Runners over the age of 60 are the fastest-growing group in the sport. A new study from UNH suggests that their running can remain fast as they age, too.
The study, published in the Journal of Strength and Conditioning Research, found that the running economy – how efficiently the body uses oxygen at a certain pace – of older runners was no different than that of younger runners. “That really jumped off the page. It was surprising, but in a good way,” says lead author Timothy Quinn, associate professor of exercise science.
Yet in general older runners are slower than younger ones, which is why races segment competitors by age. Moderating the good news about running economy, Quinn and his colleagues found that maintaining this running economy came at a higher “cost” to senior runners. Their VO2 max, which measures the body’s capacity to transport and use oxygen during exercise, was significantly lower than their younger peers, as were their maximal heart rates.
“For the runners over age 60, it’s physiologically more difficult to run at that speed, even though the absolute oxygen uptake value is the same as a younger runner,” says Quinn. In other words, it will feel harder.
Working with competitive male and female distance runners who had all finished first, second or third place in their age categories in large local road races, the researchers grouped their subjects as young (18-39 years), master (40-59 years) and older (60 years and over). In addition to running economy, Quinn and co-authors, who include former UNH exercise science graduate student and instructor Michelle Manley and former clinical assistant professor Allison MacKenzie (now at the University of Buffalo), looked at other factors – strength, power, and flexibility -- that might explain how running performance declines with age.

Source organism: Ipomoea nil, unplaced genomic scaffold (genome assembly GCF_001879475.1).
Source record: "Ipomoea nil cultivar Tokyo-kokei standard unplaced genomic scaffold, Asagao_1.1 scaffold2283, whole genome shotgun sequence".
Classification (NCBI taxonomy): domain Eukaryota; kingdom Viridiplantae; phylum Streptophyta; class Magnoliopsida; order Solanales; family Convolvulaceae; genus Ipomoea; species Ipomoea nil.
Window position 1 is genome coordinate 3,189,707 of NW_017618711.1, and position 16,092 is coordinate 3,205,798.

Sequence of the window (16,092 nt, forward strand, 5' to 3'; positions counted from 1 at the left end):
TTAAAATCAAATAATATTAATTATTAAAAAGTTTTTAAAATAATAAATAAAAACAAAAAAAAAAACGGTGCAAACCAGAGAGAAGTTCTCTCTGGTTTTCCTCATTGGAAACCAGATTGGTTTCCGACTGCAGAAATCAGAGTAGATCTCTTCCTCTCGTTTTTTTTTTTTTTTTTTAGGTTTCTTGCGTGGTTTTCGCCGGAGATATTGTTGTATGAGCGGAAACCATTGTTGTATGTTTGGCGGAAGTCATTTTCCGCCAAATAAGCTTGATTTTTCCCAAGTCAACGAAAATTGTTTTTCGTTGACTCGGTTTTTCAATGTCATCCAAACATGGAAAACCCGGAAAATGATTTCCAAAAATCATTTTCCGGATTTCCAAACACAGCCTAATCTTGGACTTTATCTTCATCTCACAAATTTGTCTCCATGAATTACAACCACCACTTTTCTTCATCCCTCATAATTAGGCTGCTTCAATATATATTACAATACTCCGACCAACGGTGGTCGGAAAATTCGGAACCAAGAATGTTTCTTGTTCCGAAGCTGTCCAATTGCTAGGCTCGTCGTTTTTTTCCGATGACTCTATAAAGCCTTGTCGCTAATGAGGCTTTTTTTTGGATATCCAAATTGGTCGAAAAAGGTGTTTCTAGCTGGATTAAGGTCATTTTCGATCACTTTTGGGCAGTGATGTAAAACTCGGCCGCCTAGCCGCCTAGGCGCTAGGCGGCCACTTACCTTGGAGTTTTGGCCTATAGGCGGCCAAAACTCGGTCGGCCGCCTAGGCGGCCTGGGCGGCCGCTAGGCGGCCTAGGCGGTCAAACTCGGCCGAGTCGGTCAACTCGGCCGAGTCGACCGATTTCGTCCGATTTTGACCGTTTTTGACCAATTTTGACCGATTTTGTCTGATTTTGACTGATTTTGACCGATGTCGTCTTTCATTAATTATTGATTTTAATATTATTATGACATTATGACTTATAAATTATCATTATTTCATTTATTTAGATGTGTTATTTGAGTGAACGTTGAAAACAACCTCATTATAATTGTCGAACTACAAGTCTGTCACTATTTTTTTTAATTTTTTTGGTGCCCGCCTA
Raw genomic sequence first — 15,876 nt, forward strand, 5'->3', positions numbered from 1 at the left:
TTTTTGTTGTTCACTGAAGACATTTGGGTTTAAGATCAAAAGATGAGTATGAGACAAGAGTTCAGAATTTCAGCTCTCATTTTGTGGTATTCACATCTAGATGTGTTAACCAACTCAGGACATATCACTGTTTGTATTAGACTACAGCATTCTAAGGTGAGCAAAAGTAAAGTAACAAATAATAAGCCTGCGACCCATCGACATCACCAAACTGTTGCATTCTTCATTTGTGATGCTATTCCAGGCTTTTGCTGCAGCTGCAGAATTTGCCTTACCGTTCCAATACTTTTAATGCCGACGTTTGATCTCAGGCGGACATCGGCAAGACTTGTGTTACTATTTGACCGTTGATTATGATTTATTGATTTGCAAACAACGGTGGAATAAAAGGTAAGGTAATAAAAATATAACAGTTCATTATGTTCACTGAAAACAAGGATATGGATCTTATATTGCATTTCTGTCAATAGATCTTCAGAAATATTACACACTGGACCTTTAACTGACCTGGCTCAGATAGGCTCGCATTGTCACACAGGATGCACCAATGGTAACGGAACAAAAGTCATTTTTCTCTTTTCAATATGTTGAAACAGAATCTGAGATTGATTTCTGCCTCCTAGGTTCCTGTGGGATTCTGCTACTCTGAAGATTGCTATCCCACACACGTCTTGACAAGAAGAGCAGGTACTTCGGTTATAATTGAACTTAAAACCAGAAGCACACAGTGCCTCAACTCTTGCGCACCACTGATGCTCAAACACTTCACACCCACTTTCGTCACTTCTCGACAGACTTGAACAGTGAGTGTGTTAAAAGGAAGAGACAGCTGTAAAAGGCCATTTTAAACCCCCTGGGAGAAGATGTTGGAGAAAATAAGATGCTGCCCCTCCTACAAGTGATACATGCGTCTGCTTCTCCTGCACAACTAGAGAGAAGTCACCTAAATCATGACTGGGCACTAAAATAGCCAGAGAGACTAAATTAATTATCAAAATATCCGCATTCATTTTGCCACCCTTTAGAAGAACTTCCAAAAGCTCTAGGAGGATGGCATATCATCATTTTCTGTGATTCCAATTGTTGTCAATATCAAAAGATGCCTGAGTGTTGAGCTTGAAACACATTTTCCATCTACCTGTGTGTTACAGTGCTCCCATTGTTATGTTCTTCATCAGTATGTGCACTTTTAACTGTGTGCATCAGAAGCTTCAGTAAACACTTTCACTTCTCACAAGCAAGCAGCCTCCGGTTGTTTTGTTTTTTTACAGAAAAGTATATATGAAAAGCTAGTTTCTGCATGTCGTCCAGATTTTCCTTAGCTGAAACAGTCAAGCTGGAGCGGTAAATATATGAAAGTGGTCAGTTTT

The older runners fared significantly worse than younger ones on all three measures, helping pinpoint the sources of age-related performance declines. Strength, in particular upper-body strength, is necessary to propel runners uphill and to hasten leg turnover, says Quinn. Muscle power – how fast that strength is generated – governs the speed at which runners can change speed or direction or run up hills. And flexibility, measured in this study with a sit-and-reach test to assess hamstring and lower back flexibility, correlates with stride length and step frequency.
These findings should by no means suggest that older runners should hang up their sneakers, the researchers say. “Strength declines with age, but you can minimize that if you do strength training. It doesn’t take a lot to maintain strength,” says Quinn. “We need to set up programs that enhance strength, especially upper-body strength, and power. They’ll be better runners for it.”
Quinn, who has done research on running, cardiovascular function, and fitness throughout his two-decade career at UNH, hopes to measure this same group of runners over time, launching a longitudinal study that will shed new light on the performance of runners as they age.
In addition to Quinn, Manley and MacKenzie, co-authors on this study were Jason Aziz of Concord Hospital in Concord and Jamie Padham of Husson University in Bangor, Maine. An abstract of the study, “Aging and Factors Related to Running Economy,” is available online.